The Rundown

Posted April 30, 2009 in News


Swine Flu? When pigs fly!



Without revealing too much, let’s just say I’m old enough to remember the first Earth Day back in 1970. A little more revealing is that I was young enough to believe that this bursting forth of concern about our environment really meant we were going to save our planet. Since then, a lot of kids have grown up never being able to remember when there wasn’t an Earth Day. Unfortunately, most of them have grown up to live on a planet that is more endangered than ever. So, happy Earth Day, kids! Enjoy the school assembly! Then tell your parents all about it on the ride home in the family SUV



I’m disappointed to learn that my gol-dang doppelganger, columnist David Allen of the Inland Valley Daily Bulletin, doesn’t know jack about sports. He admits he didn’t recognize Christian Okoye, the Nigerian-born former running back for the Kansas City Chiefs, who now lives in Rancho Cucamonga—and is trying to find the California Sports Hall of Fame a home in the new arena in Ontario. The tribute to such California sports stars as Magic Johnson, Steve Garvey, Deacon Jones, Jackie Joyner-Kersee and the late, great Los Angeles Times columnist, Jim Murray is currently in storage. Okoye is huge and pretty hard to miss, but Ontario Mayor Paul Leon noticed that Allen didn’t notice, and attempted an introduction. “Do you know the Nigerian Nightmare?” Leon asked Allen. Unsure how to respond, Allen asked Okoye: “Are you the one who sends me spam?” Good one, doppelganger! 



A coordinated three-agency sweep of Big Bear City tows 47 cars, trucks, RVs, boats and trailers that are found to be in violation of county and vehicle codes. It’s the second such sweep this year, with more to come. Authorities from Big Bear Sheriff’s Station, California Highway Patrol officers and officials from San Bernardino County Code Enforcement say such sweeps are a response to numerous complaints from local residents. It’s part of their Problem Oriented Policing (POP) project. Complaints for all law enforcement matters are taken seriously by the Big Bear Sheriff’s Station, according to spokesperson Tiffany Swantek. Meanwhile, back in the one-track mind of BearCity Guy, the only guy of any kind to respond to a story about the sweep in the Big Bear Grizzly, comes this: “Now please go root out all the illegals here, then The employers that hire them. Then we will have more jobs for USA CITIZENS!!!!!!!!!!!!!!!!!!!!!!!!!!!”



Did I mention I’ve got plane tickets to Mazatlan for next week?



The Angels defeat the Seattle Mariners, 8-0, and on the radio post-game show with announcer Terry Smith, the loss of rookie Nick Adenhart is starting to be lumped together with the health problems of the team’s other pitchers—John Lackey, Kelvim Escobar, Ervin Santana, Darren Oliver and Dustin Moseley are all on the disabled list—as well as the freaky loss of slugger Vladimir Guerrero to a torn pectoral muscle. The big difference is that the others have a chance to recover. Adenhart, you may remember—and remembering is my point here—is dead. It’s been only 18 days since he and two others were killed in a car that was hit by the drunk-and-speeding Andrew Thomas Gallo. The collision occurred only hours after Adenhart pitched six scoreless innings against the Oakland A’s at Anaheim Stadium in a game the Angels somehow eventually lost. People have to move on, I get it, but it’s weird to hear it happen so quickly—and all the more so after reading the poetically profound story by Michael Becker in this morning’s Press-Enterprise. Becker goes to Adenhart’s hometown of Williamsport, Maryland, and describes the ongoing grieving he sees for the loss of its 22-year-old favorite son—especially in the context of all the other economic losses the little city has been absorbing in the last couple of decades. Thank you to the editors at the P-E—which is in an industry rife with economic problems itself—for spending the money to send Becker to that town. Thank you for putting the flash of tragedy into a more meaningful perspective, as well as the real value of a good local newspaper.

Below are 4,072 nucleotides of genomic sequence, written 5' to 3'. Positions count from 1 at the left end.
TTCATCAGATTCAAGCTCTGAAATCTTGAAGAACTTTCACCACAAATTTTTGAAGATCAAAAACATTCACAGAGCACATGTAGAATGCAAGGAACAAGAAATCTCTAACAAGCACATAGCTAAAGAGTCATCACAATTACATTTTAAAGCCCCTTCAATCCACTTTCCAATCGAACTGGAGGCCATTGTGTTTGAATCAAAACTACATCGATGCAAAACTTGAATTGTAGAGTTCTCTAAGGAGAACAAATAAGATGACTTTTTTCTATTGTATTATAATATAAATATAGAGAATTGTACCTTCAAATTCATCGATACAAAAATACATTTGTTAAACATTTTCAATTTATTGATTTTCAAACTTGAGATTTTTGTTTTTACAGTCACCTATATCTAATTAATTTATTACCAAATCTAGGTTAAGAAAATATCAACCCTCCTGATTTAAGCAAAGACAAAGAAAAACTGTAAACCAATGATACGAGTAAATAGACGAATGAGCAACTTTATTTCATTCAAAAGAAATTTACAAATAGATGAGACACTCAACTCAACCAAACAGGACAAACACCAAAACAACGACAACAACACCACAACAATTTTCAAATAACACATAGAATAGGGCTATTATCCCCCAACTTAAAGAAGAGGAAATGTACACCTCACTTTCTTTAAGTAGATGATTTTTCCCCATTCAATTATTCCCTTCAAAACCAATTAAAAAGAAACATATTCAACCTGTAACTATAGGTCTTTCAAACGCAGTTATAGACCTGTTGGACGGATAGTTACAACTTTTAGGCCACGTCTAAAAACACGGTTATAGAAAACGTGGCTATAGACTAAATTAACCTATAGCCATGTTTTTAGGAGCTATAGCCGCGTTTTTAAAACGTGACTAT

Oil prices fall to a near-$49 a barrel in Asia as traders mull over how much a global outbreak of swine flu could undermine demand for crude. Also, how to turn any issue into a conversation about themselves and oil prices: “If it restricts travel and keeps people at home, it would have implications for all asset classes,” said Christoffer Moltke-Leth, Head of Sales Trading and Crazymaking for Saxo Capital Markets in Singapore. “It has potential to be huge, but it could also be quickly contained.” So, it could be terrible, or not so bad? Thanks.



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